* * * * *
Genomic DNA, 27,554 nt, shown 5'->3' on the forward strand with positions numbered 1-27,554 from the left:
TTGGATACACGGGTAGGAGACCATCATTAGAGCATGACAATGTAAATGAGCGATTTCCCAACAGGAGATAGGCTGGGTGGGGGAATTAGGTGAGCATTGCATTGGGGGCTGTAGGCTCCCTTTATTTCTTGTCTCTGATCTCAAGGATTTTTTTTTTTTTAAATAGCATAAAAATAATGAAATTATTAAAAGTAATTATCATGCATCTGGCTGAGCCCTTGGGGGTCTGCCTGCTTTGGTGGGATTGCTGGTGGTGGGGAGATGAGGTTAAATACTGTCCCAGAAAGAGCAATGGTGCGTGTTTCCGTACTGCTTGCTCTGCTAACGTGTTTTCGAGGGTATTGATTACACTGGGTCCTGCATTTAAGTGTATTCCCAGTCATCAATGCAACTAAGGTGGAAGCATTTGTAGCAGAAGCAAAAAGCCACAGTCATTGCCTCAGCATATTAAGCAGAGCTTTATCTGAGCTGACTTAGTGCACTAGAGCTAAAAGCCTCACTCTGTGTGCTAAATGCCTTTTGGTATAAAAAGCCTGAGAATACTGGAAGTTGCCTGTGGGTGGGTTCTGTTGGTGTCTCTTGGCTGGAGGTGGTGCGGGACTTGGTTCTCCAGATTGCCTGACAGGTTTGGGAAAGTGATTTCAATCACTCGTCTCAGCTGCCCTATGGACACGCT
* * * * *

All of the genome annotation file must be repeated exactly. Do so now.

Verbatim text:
Genomic DNA, 27,554 nt, shown 5'->3' on the forward strand with positions numbered 1-27,554 from the left:
TTGGATACACGGGTAGGAGACCATCATTAGAGCATGACAATGTAAATGAGCGATTTCCCAACAGGAGATAGGCTGGGTGGGGGAATTAGGTGAGCATTGCATTGGGGGCTGTAGGCTCCCTTTATTTCTTGTCTCTGATCTCAAGGATTTTTTTTTTTTTAAATAGCATAAAAATAATGAAATTATTAAAAGTAATTATCATGCATCTGGCTGAGCCCTTGGGGGTCTGCCTGCTTTGGTGGGATTGCTGGTGGTGGGGAGATGAGGTTAAATACTGTCCCAGAAAGAGCAATGGTGCGTGTTTCCGTACTGCTTGCTCTGCTAACGTGTTTTCGAGGGTATTGATTACACTGGGTCCTGCATTTAAGTGTATTCCCAGTCATCAATGCAACTAAGGTGGAAGCATTTGTAGCAGAAGCAAAAAGCCACAGTCATTGCCTCAGCATATTAAGCAGAGCTTTATCTGAGCTGACTTAGTGCACTAGAGCTAAAAGCCTCACTCTGTGTGCTAAATGCCTTTTGGTATAAAAAGCCTGAGAATACTGGAAGTTGCCTGTGGGTGGGTTCTGTTGGTGTCTCTTGGCTGGAGGTGGTGCGGGACTTGGTTCTCCAGATTGCCTGACAGGTTTGGGAAAGTGATTTCAATCACTCGTCTCAGCTGCCCTATGGACACGCT